App for That

Cloth, App Bootstrapped on Airbnb, Will Tell You What to Wear on This Sweltering Day

Cloth relaunches with photo filters and weather-sensitive outfit suggestions.
cloth app filters screenshot Cloth, App Bootstrapped on Airbnb, Will Tell You What to Wear on This Sweltering Day

A screen cap of the new Cloth with photo filters.

It’s going to be 96 degrees today in New York City, as you must know by now (if not because you checked the weather, then because everyone on Twitter has been grousing about it). However, not every day’s weather comes with a warning sign.

“I have AC in my house so it could be 100 degrees outside and I have no idea,” Seth Porges, a journalist turned Airbnb host turned app maker, told Betabeat. That’s why his fashion app, Cloth, just introduced a feature that suggests an outfit based on the weather. “You just press a button and boom, see what the weather is outside.”

Considering the many easy ways to find out the weather, it’s tough to predict what demand will be for the uber-convenience of having an app to tell you the weather and what to wear for it at the same time.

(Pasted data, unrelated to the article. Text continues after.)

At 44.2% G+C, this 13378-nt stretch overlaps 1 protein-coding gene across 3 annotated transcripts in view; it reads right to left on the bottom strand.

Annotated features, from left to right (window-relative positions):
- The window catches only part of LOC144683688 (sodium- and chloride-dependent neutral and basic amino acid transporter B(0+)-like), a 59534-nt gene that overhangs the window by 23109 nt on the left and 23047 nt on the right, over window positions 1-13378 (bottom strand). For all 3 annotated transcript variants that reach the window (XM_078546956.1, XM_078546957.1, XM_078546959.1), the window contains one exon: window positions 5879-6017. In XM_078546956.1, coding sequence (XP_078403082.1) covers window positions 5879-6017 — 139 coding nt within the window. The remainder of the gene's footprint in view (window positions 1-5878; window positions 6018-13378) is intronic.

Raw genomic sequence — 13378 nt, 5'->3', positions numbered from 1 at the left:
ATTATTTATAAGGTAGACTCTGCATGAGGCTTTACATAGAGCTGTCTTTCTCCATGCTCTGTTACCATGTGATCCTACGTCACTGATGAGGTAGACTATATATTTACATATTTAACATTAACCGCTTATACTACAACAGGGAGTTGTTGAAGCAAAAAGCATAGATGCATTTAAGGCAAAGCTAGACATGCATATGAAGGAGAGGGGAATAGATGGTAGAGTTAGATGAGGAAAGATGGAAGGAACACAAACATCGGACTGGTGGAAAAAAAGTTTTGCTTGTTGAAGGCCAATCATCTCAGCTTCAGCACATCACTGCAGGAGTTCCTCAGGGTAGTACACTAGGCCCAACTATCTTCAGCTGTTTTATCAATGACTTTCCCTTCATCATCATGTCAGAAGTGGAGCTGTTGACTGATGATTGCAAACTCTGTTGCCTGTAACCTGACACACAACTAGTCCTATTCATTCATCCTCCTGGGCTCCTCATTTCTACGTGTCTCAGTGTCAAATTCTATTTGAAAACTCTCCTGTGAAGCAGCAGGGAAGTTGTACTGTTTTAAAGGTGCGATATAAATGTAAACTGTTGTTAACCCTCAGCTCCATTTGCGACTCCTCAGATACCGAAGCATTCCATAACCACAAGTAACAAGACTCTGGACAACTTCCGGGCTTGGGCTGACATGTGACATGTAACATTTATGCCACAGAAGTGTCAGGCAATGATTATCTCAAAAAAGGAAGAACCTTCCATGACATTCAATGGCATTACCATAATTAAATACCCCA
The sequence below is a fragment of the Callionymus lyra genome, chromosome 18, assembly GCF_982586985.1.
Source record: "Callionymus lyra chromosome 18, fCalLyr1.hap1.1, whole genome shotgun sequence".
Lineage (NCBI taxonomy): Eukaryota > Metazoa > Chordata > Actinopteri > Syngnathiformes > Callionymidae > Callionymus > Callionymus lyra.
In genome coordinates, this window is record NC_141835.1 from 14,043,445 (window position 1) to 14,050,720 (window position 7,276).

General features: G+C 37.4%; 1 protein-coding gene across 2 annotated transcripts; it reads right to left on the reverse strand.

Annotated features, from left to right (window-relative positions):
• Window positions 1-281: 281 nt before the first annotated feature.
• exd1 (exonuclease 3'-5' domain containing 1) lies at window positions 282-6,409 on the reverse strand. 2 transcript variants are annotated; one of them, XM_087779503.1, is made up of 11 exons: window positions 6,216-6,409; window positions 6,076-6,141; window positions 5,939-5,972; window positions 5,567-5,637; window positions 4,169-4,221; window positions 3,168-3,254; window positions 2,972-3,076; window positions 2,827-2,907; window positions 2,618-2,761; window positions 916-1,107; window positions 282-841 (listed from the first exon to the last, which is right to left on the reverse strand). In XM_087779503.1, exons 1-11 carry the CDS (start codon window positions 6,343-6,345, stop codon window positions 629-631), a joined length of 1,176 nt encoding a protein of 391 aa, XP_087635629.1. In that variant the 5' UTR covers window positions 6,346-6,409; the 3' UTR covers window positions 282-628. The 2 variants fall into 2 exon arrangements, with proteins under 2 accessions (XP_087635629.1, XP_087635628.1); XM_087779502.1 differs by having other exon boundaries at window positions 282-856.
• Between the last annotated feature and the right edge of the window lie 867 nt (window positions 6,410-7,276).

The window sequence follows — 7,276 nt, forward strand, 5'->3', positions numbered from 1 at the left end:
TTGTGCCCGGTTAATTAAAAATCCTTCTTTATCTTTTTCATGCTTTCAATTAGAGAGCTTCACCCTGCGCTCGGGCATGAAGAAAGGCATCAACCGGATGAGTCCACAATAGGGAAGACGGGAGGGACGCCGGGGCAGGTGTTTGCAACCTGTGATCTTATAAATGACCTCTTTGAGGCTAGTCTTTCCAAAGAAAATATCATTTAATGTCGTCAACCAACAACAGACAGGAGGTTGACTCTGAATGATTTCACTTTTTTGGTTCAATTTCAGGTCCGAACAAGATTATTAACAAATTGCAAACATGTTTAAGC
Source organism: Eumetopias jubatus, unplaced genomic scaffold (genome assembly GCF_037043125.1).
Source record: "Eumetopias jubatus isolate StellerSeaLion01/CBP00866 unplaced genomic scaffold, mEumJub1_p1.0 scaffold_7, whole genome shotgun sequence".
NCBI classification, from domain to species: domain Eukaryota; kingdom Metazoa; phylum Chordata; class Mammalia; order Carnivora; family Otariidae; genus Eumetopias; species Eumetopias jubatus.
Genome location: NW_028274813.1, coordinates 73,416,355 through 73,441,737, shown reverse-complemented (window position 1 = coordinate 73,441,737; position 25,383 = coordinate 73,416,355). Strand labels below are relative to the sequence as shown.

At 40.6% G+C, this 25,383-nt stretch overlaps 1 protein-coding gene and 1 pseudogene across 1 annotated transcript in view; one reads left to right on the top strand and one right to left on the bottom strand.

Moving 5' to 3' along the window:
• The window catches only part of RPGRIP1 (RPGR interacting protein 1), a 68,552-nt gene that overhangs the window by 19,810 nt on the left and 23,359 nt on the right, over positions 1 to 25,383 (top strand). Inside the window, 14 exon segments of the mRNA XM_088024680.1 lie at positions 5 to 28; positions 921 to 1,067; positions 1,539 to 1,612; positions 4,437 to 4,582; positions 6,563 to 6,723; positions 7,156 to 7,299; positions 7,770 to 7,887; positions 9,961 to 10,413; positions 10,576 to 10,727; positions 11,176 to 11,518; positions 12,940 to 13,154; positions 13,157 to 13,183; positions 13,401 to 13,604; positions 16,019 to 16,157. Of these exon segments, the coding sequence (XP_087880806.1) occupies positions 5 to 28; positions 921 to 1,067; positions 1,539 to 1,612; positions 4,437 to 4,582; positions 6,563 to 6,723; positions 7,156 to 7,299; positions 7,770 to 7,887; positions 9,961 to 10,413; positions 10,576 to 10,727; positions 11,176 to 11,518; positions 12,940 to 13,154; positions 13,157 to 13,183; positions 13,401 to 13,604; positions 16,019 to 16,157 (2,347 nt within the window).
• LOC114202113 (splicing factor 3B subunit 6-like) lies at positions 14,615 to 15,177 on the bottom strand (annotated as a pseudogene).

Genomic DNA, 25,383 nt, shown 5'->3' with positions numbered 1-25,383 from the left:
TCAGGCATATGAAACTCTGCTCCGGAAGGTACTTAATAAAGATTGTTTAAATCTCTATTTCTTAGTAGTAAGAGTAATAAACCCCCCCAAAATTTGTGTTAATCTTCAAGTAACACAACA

But Cloth, which prompts users to take photos of their favorite outfits and tag them with notes and categories, already received accolades from Mashable, The Next Web and the women’s site The Gloss before the relaunch, and Mr. Porges bets the new function will be a hit. “Fashion and weather are fields with a huge overlap,” Mr. Porges said. “There’s surprisingly little technology to bridge those two worlds.”

The latest version of the iPhone app has two major new features: the aforementioned outfit recommendation trick, built thanks to a partnership with Wunderground; and Instagram-esque filters supplied by Aviary. The basic Cloth app is free, with a $.99 in-app upgrade for the weather functionality.

“It’s kind of nice to see our baby mature from this little app into something that other companies work with and want to partner with us on,” Mr. Porges said. “That’s always cool and gratifying for something that starts as just a little bedroom operation.”

Mr. Porges bootstrapped his app by renting out his Williamsburg apartment on Airbnb, as he wrote in a post for The Next Web.

Has Mr. Porges felt any of the rumored dropoff in revenue for the amateur bed and breakfasts as more hosts join Airbnb? No, he said. “It’s steadily booked.”

Follow Adrianne Jeffries on Twitter or via RSS. ajeffries@observer.com